The Acrobatic Dragon Activity
This activity is perfect for the classroom or for a birthday party!
The kit contains:
- 30 Dragon Templates
- 300 Paperclips
- Magic Wand
- 3 Neodymium Magnets
- a balancing stick
- Cut out the Dragon.
- Add more decoration using coloured pencils or crayons.
- Balance the Dragon on a finger. Where is this balancing point?
- Add one paperclip to each of the Dragon’s wings.
- Balance the Dragon again. Where is the balancing point this time?You will notice the point – we call this point the Centre of Mass – will have moved closer to the dragons’ nose.
- Repeat this process until the Dragon can balance horizontally on a fingertip.
- Encourage the children to explore balancing the dragon on other objects around the room
Using Magic to get your Dragon to spin
In your kit there would also have been a kebab stick, a Magic Wand and 3 neodymium magnets
One magnet is attached the end of the wand with a sticky dot.
The other magnets are placed on each of the wings of your balancing dragon.
When you bring the magnet on the wand close to the magnets of the wings of the dragon the magnet fields will interact and the Dragon will either be pushed away or pulled towards the wand.
- Locomotor Magic
- Make my Dragon Spin!
Science in a Nutshell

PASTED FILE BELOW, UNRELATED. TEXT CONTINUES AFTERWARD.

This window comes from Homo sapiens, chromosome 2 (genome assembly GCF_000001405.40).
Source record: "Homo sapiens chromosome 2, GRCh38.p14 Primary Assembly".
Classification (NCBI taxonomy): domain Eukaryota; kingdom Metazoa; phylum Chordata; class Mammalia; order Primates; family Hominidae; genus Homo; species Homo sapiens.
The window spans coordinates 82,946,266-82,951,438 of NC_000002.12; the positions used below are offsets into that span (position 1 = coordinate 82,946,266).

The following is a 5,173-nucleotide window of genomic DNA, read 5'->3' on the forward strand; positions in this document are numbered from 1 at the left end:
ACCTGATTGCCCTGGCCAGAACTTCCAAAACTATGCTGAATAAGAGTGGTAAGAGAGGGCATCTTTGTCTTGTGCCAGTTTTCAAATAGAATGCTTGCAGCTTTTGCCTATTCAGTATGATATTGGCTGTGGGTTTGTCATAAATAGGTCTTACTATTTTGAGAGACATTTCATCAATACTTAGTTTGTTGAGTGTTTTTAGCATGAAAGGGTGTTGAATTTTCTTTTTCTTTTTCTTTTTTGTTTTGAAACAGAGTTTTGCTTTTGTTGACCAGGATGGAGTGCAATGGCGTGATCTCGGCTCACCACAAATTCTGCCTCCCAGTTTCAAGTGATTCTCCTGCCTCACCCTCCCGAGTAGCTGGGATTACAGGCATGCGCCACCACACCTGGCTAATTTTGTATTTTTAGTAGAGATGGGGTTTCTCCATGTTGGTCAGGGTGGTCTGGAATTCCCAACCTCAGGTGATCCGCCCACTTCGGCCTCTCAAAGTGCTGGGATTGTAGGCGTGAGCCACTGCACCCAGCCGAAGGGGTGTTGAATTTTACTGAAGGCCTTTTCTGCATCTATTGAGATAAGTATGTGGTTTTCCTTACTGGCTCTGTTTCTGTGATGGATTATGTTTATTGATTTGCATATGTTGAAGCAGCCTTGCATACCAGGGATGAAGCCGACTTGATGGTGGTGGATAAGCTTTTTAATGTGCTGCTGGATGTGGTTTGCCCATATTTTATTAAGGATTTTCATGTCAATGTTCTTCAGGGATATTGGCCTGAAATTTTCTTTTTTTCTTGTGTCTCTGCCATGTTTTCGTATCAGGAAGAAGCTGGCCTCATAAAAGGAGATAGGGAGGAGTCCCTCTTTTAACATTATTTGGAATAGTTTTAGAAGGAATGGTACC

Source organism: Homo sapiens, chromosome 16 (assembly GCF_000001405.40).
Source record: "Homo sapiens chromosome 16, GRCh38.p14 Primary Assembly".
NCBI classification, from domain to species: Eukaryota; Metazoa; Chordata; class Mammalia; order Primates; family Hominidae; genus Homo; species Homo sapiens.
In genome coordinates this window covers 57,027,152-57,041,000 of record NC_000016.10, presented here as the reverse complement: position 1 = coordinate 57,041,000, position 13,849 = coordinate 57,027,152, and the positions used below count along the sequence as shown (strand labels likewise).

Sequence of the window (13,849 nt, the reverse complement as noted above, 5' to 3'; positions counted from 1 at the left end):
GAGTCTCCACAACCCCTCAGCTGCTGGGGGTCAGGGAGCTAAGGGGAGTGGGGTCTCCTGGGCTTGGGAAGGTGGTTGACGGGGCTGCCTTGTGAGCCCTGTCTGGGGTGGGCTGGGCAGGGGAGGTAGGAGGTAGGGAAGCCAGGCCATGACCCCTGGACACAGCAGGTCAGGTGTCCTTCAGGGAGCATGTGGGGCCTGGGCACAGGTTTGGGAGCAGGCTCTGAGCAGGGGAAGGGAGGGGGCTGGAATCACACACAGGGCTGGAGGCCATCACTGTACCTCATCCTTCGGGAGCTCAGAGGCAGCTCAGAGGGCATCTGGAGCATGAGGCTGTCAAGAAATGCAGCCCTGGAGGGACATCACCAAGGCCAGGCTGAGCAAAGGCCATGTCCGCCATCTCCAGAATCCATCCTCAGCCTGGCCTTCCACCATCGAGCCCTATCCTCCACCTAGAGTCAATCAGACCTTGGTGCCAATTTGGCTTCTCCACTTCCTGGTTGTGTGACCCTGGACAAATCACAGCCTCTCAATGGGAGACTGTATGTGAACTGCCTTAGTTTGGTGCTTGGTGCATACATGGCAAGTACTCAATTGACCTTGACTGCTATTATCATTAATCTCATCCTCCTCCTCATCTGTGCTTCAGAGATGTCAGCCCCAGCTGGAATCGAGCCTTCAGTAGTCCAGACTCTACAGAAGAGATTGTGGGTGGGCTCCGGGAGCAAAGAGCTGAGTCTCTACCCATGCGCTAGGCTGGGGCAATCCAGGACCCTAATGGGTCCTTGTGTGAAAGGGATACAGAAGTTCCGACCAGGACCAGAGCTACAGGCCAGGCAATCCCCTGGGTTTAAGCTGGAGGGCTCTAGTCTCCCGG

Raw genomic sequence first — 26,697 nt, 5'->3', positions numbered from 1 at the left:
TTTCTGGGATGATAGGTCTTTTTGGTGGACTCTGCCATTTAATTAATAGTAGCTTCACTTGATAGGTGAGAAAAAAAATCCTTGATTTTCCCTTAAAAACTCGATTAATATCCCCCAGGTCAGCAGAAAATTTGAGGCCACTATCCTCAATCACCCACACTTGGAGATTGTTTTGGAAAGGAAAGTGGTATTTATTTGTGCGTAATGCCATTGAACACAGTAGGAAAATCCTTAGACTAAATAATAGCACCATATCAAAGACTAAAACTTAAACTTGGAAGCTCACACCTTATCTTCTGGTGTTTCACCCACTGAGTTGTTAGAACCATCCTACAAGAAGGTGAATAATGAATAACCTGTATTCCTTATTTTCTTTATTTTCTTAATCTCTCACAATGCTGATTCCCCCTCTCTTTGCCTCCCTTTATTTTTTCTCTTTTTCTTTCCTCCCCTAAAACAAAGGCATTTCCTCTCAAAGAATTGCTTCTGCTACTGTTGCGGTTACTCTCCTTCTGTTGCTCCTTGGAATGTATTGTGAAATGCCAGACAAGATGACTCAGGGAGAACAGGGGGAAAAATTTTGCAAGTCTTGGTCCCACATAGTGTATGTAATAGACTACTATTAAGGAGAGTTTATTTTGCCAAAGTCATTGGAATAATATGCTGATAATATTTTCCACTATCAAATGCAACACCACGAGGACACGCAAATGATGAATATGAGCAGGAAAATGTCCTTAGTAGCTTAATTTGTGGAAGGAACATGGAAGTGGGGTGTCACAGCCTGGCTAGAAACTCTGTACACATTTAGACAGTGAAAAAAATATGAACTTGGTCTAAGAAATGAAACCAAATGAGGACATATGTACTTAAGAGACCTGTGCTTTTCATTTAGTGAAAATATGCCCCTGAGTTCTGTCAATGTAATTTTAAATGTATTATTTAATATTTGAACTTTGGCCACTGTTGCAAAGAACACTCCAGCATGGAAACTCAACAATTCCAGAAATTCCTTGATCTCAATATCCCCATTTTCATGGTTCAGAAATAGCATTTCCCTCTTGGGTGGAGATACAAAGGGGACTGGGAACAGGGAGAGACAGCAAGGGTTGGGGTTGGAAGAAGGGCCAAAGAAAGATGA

All objects have a balancing point, called the centre of gravity. The lower you make the centre of gravity the more stable the object is.
The centre of gravity is also often called the centre of mass.
This balancing dragon is a toy that has its centre of gravity located at the tip of its nose. The centre of gravity is a special point on an object. It’s the point at which the weight of the body Is perfectly balanced.
To engineer it so that the centre of gravity is at the tip of the nose, the wings have been designed to extend in front of the nose far enough, and made heavy enough (with the addition of the paper clips or other masses), to balance the weight of the bird at its nose.
In most objects it is not clear where the centre of gravity is. If an object has a strange shape, then you cannot know by looking at it where the centre of gravity is.
If an object has a uniform shape, like a pencil, or a square, then the centre of gravity is easy to determine. It’s in the centre of the object. But for objects with non-uniform shapes this is not known ahead of time. To find the centre of gravity for these objects you need to use trial and error. You must try balancing the object on different points until you find where the object is perfectly balanced, and doesn’t fall over.
This point, once found, is the centre of gravity.